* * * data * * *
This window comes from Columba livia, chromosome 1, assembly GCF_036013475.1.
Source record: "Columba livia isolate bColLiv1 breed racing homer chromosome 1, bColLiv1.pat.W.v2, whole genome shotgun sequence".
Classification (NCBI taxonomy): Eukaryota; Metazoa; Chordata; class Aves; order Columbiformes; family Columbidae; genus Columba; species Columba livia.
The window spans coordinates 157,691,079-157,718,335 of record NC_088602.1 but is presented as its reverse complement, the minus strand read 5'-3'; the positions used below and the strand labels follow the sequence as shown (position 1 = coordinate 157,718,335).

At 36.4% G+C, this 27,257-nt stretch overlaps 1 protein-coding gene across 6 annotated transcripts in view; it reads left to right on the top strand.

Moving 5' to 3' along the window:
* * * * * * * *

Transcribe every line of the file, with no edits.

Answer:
This window comes from Columba livia, chromosome 1, assembly GCF_036013475.1.
Source record: "Columba livia isolate bColLiv1 breed racing homer chromosome 1, bColLiv1.pat.W.v2, whole genome shotgun sequence".
Classification (NCBI taxonomy): Eukaryota; Metazoa; Chordata; class Aves; order Columbiformes; family Columbidae; genus Columba; species Columba livia.
The window spans coordinates 157,691,079-157,718,335 of record NC_088602.1 but is presented as its reverse complement, the minus strand read 5'-3'; the positions used below and the strand labels follow the sequence as shown (position 1 = coordinate 157,718,335).

At 36.4% G+C, this 27,257-nt stretch overlaps 1 protein-coding gene across 6 annotated transcripts in view; it reads left to right on the top strand.

Moving 5' to 3' along the window: